Mental Health Tips and Insights from North York General’s Experts
Psychologist Dr. Sandra Doyle-Lisek and Therapist Adam Green from NYGH’s Child & Adolescent Mental Health team
For decades, mental health issues seemed to fly under the radar. Stigma often kept conditions like anxiety, depression – and those who suffered from them, shrouded in mystery and shame. Thanks to increased public awareness and the growth of supportive programs, fueled in part by the growth in mental health challenges over the pandemic, this has started to change. With 1 in 5 Canadians experiencing a mental illness or addiction problem in any given year, this important topic must remain at the forefront.
North York General Hospital’s (NYGH) team of mental health professionals, which includes social workers, nursing staff, child and youth workers, psychologists, primary care physicians, and many more, have served the mental health needs of our diverse communities for generations.
Psychologist Dr. Sandra Doyle-Lisek and Therapist Adam Green from NYGH’s Child & Adolescent Mental Health team share insight into anxiety and depression – two prevalent mental health challenges – and tips on coping. As always, please consult your physician if you have any concerns or questions about your personal health and well-being.
Depression is a common and serious medical illness. It can cause feelings of sadness and/or a loss of interest in activities once enjoyed. It can lead to a variety of emotional and physical problems and can decrease one’s ability to function at work and at home. Approximately 11% of men and 16% of women in Canada will experience major depression at some point in their lives. Depression can limit your quality of life, affect relationships, lead to lost time from work or school and contribute to other chronic diseases such as diabetes and heart disease. Left unaddressed, depression can lead to suicide.
Signs of Depression – What to watch for
Listed below are signs to watch for if you suspect a friend or loved one is suffering from depression.
|Feelings of despair and hopelessness
|Detachment from life and the people around you
|Consistently feeling tired or having no energy
|Feelings of sadness that lead to crying for no apparent reason
|Inability to concentrate or make decisions
|Thoughts of harming oneself or others
|A loss of appetite or a change in sleep patterns
|Headaches or stomach upsets that occur frequently
Doyle-Lisek and Green offer these tips for coping with depression:
|Create a structured routine and stick to it each day even if you don’t feel up to it
|Identify enjoyable activities and make the effort to participate in them
|Find/maintain purpose in your life, a ‘reason’ to get out of bed each day
|Set a goal each day for what you want to achieve
|Get out in nature as often as possible
|Create a healthy sleep routine and be mindful of not sleeping too little or too much
|Engage in physical activity
|Maintain social connections
Anxiety disorders are the most common of all mental health problems, affecting 1 in 10 Canadians. They include generalized anxiety, post-traumatic stress disorder, obsessive-compulsive disorder, panic disorders and social phobias. While these disorders can be successfully treated, it’s important to recognize the difference between feeling anxious in response to a real event and an anxiety disorder causing fear or distress out of proportion to the situation. Those who struggle with anxiety disorders interpret real or imagined events to be much more risky or dangerous than they really are. This can interfere with personal and professional relationships.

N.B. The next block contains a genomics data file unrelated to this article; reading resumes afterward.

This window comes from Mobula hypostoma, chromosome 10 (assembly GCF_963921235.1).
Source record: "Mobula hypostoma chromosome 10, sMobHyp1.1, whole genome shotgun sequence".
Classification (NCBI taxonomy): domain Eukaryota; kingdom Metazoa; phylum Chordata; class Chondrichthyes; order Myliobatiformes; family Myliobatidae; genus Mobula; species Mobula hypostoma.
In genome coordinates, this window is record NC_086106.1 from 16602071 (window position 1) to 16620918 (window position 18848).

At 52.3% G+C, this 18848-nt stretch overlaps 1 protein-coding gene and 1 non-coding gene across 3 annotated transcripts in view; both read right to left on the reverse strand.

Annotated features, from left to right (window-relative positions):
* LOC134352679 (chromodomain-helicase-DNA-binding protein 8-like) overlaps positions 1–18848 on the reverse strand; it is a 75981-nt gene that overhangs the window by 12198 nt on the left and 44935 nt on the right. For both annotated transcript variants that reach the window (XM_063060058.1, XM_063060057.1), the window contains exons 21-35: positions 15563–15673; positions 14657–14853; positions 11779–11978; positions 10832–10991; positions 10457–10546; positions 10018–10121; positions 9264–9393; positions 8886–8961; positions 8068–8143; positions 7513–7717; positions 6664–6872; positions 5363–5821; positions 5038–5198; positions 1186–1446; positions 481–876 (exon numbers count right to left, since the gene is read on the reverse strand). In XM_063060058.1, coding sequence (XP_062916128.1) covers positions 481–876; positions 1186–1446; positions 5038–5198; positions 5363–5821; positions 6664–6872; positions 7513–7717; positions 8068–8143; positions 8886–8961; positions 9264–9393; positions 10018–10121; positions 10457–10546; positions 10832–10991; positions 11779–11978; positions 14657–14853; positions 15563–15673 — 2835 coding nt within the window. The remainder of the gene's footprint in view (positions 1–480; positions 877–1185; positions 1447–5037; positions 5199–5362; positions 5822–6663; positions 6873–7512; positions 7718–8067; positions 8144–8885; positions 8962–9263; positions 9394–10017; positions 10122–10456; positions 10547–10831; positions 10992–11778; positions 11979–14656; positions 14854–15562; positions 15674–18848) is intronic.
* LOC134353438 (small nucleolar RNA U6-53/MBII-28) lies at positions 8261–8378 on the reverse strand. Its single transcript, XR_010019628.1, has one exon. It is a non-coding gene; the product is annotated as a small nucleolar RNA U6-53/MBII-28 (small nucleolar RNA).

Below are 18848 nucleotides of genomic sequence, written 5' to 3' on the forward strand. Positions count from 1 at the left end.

Signs of Anxiety Disorders – What to watch for
Listed below are signs to watch for if you suspect a friend or loved one is suffering from an anxiety disorder.
|Feeling restless, wound-up, on-edge or irritable
|Being easily fatigued
|Having difficulty concentrating
|Having headaches, muscle aches, stomach aches, or unexplained pains
|Difficulty controlling feelings of worry
|Having sleep problems, such as difficulty falling or staying asleep
Doyle-Lisek and Green offer these tips for dealing with anxiety:
|Try relaxation and breathing techniques. There are many apps that offer guidance in these practices
|Practice mindfulness. Paying attention and trying to remain focused on the present moment helps prevent the mind from focusing on worried thoughts
|Try to maintain a regular sleep schedule
|Work on identifying things that are in your control
|Think about alternative perspectives, not just worst-case scenarios
What to do if you or a loved one need help:
- Speak with your family doctor to create a personalized plan to address what’s going on. Having a plan itself can help make the situation feel better
- Reach out to trusted friends and family
- Connect with a helpline such as the North York Toronto Health Partners Mental Health and Addictions Access Point support line at 416-640-1934, open from 9:00 am to 5:00 pm Monday to Friday or Distress Centres of Toronto, available 24/7 at 416-408-HELP (4357).
- If in a mental health crisis, go to your nearest Emergency Department, which can connect you to resources in an expedited way.
While their work is often difficult, what keeps Doyle-Lisek and Green motivated to help those struggling with mental health issues is seeing the resilience of patients.
“It’s key for all of us – youth and adults alike, to understand and remember that difficult times don’t last and that there’s always a way through them. We need to pay attention to subtle changes in our moods and behaviours and find help when returning to ‘normal’ seems unlikely.”
— Adam Green, Therapist, North York General Hospital